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The regional electric grid operator for New England is beginning to study how it could play a new role in cutting power sector emissions.

ISO New England oversees the electric grid for the six-state region, coordinating the real-time flow of electricity as well as operating longer-term markets to make sure an adequate supply of generation is being built.

Traditionally, as with other regional grid operators, its top concerns have been reliability and affordability: making sure it always has enough power to keep the lights on at the lowest possible price.

In recent years, though, many states have adopted a third priority: reducing emissions. Critics say grid operators have been slow to respond, and that their policies have become barriers to states’ climate goals by prioritizing conventional power plants over emerging clean energy resources.

ISO-NE’s recent Pathways study, released in February, lays out four possible frameworks for how the grid operator might integrate clean energy into the grid. They include continuing the status quo, creating a new clean energy market, implementing carbon pricing, and a hybrid scenario.

Advocates say the report is a pivotal — if long overdue — step toward decarbonizing the region’s power supply.

“To date, the ISO’s market designs have been holding back the region,” said Melissa Birchard, director of clean energy and grid reform at environmental advocacy group the Acadia Center. “This study is a first step to changing that.”

Goals and barriers

The New England states have generally set ambitious goals for reducing greenhouse gas emissions. Five of the states have decarbonization mandates that aim to eliminate all or most carbon dioxide emissions by 2040 or 2050. New Hampshire has called for a reduction of 80% by 2050, though this target is not enshrined in law.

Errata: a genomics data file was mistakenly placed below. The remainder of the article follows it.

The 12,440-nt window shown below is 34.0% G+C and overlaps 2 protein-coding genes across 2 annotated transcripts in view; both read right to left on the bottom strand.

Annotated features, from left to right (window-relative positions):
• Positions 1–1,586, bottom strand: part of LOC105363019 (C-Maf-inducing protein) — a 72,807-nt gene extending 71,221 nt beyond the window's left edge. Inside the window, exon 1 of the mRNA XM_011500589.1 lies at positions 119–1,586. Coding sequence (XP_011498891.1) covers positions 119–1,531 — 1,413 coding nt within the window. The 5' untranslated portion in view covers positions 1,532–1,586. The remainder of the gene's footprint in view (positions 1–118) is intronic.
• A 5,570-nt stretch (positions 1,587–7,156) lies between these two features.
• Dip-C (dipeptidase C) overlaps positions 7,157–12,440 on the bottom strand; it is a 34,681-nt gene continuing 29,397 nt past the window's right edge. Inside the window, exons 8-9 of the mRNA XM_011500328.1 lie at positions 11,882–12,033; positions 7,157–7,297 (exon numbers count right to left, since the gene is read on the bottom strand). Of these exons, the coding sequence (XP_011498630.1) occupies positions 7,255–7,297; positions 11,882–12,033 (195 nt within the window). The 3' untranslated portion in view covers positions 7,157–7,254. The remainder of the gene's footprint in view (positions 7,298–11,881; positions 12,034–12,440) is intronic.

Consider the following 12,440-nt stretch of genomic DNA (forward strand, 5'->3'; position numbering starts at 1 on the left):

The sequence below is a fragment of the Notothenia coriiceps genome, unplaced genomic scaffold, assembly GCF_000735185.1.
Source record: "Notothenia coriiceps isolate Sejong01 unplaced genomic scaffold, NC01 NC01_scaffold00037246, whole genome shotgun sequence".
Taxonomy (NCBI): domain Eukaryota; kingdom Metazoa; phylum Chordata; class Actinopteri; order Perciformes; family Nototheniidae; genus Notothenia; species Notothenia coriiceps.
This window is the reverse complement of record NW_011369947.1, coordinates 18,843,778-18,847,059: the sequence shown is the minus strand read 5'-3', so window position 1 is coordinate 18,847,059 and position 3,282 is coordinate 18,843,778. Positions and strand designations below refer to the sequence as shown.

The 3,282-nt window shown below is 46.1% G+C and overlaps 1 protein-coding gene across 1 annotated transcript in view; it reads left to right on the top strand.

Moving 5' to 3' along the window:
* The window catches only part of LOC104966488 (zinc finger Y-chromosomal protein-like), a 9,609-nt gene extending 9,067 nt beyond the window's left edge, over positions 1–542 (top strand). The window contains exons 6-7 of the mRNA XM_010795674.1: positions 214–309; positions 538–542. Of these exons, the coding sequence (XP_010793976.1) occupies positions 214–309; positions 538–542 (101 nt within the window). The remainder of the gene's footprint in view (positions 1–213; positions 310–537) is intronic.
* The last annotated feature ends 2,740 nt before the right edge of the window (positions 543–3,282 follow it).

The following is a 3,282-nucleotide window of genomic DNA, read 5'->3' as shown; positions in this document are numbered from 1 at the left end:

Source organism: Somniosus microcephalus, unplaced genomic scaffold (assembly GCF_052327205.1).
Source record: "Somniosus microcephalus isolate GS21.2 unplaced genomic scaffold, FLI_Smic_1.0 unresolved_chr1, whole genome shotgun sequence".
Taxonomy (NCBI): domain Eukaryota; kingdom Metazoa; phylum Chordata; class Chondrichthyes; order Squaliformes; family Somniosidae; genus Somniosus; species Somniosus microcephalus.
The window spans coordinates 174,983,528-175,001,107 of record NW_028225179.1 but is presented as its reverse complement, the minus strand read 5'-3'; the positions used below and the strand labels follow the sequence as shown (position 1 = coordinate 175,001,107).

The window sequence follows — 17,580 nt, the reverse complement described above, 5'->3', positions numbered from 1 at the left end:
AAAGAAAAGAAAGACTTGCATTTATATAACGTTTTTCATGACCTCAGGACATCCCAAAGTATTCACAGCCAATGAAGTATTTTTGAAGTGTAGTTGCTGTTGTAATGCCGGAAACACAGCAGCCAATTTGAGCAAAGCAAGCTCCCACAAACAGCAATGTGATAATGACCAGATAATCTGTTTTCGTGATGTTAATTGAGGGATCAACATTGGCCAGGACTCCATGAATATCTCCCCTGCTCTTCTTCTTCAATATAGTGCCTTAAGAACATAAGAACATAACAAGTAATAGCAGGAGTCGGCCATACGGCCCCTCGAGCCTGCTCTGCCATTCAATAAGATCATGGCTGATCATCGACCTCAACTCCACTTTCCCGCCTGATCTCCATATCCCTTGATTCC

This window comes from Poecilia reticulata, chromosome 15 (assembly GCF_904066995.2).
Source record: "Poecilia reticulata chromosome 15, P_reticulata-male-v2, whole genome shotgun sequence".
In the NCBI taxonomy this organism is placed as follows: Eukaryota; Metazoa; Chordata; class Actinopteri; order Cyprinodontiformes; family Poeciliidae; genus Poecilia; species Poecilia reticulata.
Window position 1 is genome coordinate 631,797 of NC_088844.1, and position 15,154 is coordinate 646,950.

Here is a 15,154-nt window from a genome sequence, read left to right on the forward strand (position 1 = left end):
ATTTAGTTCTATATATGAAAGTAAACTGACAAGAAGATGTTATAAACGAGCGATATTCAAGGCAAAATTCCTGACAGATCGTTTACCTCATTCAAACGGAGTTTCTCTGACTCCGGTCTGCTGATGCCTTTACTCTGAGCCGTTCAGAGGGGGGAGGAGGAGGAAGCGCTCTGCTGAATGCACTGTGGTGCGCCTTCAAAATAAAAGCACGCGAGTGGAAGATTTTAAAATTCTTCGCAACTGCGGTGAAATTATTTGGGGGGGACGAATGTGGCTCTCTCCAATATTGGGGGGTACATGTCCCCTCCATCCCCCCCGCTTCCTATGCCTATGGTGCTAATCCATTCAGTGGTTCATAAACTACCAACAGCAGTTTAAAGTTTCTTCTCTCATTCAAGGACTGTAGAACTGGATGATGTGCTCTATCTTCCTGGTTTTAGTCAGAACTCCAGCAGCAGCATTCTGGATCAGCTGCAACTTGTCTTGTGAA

To reach these targets, each state has its own combination of incentive programs, regulations, and energy procurement strategies. Connecticut, Massachusetts, and Rhode Island have all committed to significant offshore wind energy procurements, and Massachusetts’ solar incentive program is designed to bring 3,200 megawatts of renewable energy online. 

It is widely believed, however, that the actions of individual states will not be enough to achieve the needed carbon reductions across the entire regional grid. 

“To meet the decarbonization goals at the state level requires such a monumental shift of capital and investments,” said Dan Dolan, president of the New England Power Generators Association. The current course, he said, “is probably unsustainable.”

For many years, renewable energy supporters, climate activists, and state leaders have contended that the way ISO-NE pursues its goals has created barriers to decarbonizing the grid. For example, the organization’s minimum offer price rule — set to end in 2024 — has made it financially challenging for renewable resources to participate in capacity markets, advocates argue. 

“It’s hard for the states to make progress when the ISO’s markets are putting up barriers,” Birchard said. 

Four paths forward

The Pathways study is an attempt to begin investigating ways ISO-NE might in fact help drive the decarbonization of the grid over the coming decades. 

“It’s asking, ‘What types of wholesale market designs might best help the region get to where it wants to go?’” said ISO-NE spokesperson Matthew Kakley. 

The study, conducted by Boston-based economics consulting firm The Analysis Group, lays out four scenarios: